The good intentions of concerned photographers.

Ingrid Sischy’s article on Sebastiao Salgado in The New Yorker mentions the lack of deep observation in the images of The End of Manual Labour, she mentions the lack of evidence, no scars that show a sense of ecological devastation. Sisley argues that Salgado’s portraits of the firefighters are remarkably similar to his portraits of gold miners, and the promotional tone of the exhibition, unusual at best that the ICP, International Center for Photography, somehow ignores the separation between publicity and curatorial norms.  To find promotional articles at an exhibition is very unusual. This exhibition seems to have become more about the photographer, that it is about the issues that he wishes to help fix, or at least draw attention to. In the main I do agree with Sisley here. There is no doubt that Salgodo’s images are beautifully constructed, technically and visually, however there, like Sischy states appears to be no sense of the ecological devastation that he speaks of.

Sischy also comments on Salgado’s An Uncertain Grace, and the people of the Sahal region in particular. The aestheticization of imagery often using iconic religious signs in his work. However, Salgado as is Brazilian, I can see that this could be a cultural and aesthetic norm for him, most likely having grown up surrounded with this kind of imagery.

‘Salgado’s work here, as in the Sahal, is too aestheticized, too caught up in itself, to fully acknowledge what’s happening to others.’ Sischy on Salgado. 

Beauty is a word that we hear a lot regarding Salgados projects. People respond to these beautiful images, however I’m not sure that this choice to challenge usual cliches on poverty are effective towards any change. Perhaps the images that he makes are easier to look at, this aestheticization almost normalizes the situation.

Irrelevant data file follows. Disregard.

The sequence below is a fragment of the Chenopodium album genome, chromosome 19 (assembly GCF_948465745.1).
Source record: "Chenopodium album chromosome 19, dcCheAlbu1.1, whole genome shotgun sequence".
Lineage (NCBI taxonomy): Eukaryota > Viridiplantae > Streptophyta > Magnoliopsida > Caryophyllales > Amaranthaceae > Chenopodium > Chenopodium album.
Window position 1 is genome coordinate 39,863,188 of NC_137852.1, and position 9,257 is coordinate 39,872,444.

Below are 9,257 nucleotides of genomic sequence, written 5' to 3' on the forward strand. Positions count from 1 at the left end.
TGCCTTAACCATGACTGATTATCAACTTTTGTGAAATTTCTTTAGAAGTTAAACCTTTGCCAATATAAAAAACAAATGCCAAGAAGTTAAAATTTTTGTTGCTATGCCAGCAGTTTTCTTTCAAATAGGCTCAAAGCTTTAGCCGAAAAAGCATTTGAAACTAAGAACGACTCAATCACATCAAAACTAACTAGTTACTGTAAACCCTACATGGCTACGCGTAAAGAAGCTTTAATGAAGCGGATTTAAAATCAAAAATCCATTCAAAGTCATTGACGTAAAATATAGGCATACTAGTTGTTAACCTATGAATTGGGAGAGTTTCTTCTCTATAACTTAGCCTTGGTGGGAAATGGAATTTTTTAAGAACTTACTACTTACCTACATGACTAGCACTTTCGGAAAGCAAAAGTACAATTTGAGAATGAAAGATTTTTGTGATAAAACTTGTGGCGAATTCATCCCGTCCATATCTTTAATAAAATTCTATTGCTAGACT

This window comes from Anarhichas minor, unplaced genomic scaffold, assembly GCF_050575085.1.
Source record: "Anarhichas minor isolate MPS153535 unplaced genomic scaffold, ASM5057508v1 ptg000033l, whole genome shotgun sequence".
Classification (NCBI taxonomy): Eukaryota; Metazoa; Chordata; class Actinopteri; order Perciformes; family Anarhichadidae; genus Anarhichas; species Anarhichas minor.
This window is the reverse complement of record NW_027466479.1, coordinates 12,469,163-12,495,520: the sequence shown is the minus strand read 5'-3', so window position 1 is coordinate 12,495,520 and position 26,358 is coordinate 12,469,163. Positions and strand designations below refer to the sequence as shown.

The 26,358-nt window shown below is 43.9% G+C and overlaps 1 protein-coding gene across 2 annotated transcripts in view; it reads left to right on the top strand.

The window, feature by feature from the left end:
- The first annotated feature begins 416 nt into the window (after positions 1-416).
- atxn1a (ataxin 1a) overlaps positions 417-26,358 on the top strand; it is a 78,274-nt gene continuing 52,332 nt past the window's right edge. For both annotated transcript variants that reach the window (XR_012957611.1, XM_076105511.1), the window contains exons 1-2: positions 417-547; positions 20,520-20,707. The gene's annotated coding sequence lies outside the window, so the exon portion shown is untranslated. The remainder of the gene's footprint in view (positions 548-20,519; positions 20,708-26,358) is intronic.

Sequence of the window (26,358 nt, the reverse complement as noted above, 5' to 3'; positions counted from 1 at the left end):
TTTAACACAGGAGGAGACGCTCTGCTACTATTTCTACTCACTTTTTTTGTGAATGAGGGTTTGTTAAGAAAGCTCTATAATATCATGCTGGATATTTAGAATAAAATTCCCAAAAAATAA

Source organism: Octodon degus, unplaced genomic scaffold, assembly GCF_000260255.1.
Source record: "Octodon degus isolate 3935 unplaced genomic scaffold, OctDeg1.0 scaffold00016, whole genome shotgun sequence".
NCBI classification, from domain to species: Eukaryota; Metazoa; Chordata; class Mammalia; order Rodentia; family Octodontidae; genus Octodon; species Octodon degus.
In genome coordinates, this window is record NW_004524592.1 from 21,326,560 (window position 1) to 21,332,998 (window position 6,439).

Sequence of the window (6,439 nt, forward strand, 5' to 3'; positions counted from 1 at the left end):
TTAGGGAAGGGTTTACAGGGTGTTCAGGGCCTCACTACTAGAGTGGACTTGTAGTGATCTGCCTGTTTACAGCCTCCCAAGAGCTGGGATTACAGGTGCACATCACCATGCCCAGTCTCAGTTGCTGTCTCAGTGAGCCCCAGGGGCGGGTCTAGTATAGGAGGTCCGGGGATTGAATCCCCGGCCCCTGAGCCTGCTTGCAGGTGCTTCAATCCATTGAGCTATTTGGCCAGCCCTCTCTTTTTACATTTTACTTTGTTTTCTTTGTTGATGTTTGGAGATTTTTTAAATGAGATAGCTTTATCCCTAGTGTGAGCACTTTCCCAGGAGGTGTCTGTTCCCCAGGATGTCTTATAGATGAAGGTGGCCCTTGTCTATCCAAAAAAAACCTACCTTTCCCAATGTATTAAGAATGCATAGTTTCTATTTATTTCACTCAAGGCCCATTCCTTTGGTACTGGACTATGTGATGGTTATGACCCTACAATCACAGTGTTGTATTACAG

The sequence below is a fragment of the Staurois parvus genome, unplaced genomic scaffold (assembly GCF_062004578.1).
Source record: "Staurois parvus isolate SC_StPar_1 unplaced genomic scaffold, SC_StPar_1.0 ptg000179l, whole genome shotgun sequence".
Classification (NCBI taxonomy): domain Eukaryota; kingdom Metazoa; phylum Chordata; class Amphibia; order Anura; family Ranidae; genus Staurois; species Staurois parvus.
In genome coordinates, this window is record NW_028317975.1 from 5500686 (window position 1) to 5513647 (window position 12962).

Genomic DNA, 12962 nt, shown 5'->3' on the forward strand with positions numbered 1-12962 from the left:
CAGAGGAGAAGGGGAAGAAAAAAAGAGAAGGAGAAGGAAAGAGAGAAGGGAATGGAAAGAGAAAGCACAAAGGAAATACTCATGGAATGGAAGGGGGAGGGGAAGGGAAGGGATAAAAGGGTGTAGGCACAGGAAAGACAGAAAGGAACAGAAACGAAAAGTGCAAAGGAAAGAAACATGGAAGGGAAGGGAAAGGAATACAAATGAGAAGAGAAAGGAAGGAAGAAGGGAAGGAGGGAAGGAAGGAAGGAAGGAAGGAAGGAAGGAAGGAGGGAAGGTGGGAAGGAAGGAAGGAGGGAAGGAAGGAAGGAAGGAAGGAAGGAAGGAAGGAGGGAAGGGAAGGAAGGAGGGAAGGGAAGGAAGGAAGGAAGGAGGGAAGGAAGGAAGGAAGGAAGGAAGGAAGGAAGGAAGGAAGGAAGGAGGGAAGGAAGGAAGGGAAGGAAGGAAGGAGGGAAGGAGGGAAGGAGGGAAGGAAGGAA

Sisley states that ‘He means to negate the revulsion that can take over when disease and hunger are on display.’ Sisley challenges Salgado’s aesthetic treatment of subjects on this project, however, could his approach have a positive effect? By making these beautiful images, perhaps more people are engaged and will buy the book and Medecins Sans Frontieres then benefit from the sales. Salgado donated money from the sales of his book to MSF. Salgado is a UNICEF ambassador, so this could be his way of helping raise funds.

It could be argued that this is his way of drawing attention to things that he is deeply troubled by. That he felt the need to make a different type of image on a very difficult subject matter and to draw any attention to these desperate situations may help with aid to these areas. That said, I would find it incredibly hard to spend the time it would take to photograph many of the scenes that he has sought out, his attention to technical aspects, lighting and composition are no doubt time consuming. This is an incredibly hard subject matter to photograph, it is sensitive no doubt difficult terrain, potentially dangerous. It is difficult to get viewers to pay attention to the subject matter let alone jolt the public enough to donate money to a cause. Perhaps Salgado did not fulfill his stated intent, however he did make work that the public were engaged with and he ultimately raised money that was desperately needed.    

https://www.theguardian.com/artanddesign/2004/sep/11/sebastiaosalgado.photography2

‘Sebastiao Salgado an Uncertain Grace – Google Search’. 2020. [online]. Available at: https://www.google.com/search?q=sebastiao%20salgado%20an%20uncertain%20grace&tbm=isch&hl=en-US&hl=en-US&tbs=rimg%3ACa5hgv39xwzhImDnPGeuf28cElDPAmxNtqawagIOFmWSutL4zgCPFl991G1BfT17E8tFhDvqkK7Nz-1FnVnbFx9SOeB0d0fehp7yfdgYBxxIokzqYNo9IP0NDcf_1cFrCCbz-Y9HmuZJX6cUqEgnnPGeuf28cEhFSCm6Czvy7XSoSCVDPAmxNtqawEeCIKa0CQiS5KhIJagIOFmWSutIRiA7J4GwqA3oqEgn4zgCPFl991BEgKEkSJLLiRyoSCW1BfT17E8tFER2RzqJEr1iIKhIJhDvqkK7Nz-0RsQF8CxmpRG0qEglFnVnbFx9SORE85nHWe9MyYyoSCeB0d0fehp7yEVg9_1pvVfxXhKhIJfdgYBxxIokwRIChJEiSy4kcqEgnqYNo9IP0NDRGpvSqkGuqFASoSCcf_1cFrCCbz-EWjclintmOP3KhIJY9HmuZJX6cURTxDR-Y9MmAlhA27AbxEGYeI&client=safari&ved=0CB0QuIIBahcKEwiIr5GxvsLoAhUAAAAAHQAAAAAQCQ&biw=1380&bih=704#imgrc=agIOFmWSutK6VM [accessed 30 Mar 2020].

‘When People’s Suffering Is Portrayed as Art’. 2020. Nieman Foundation [online]. Available at: https://nieman.harvard.edu/articles/when-peoples-suffering-is-portrayed-as-art/ [accessed 30 Mar 2020].

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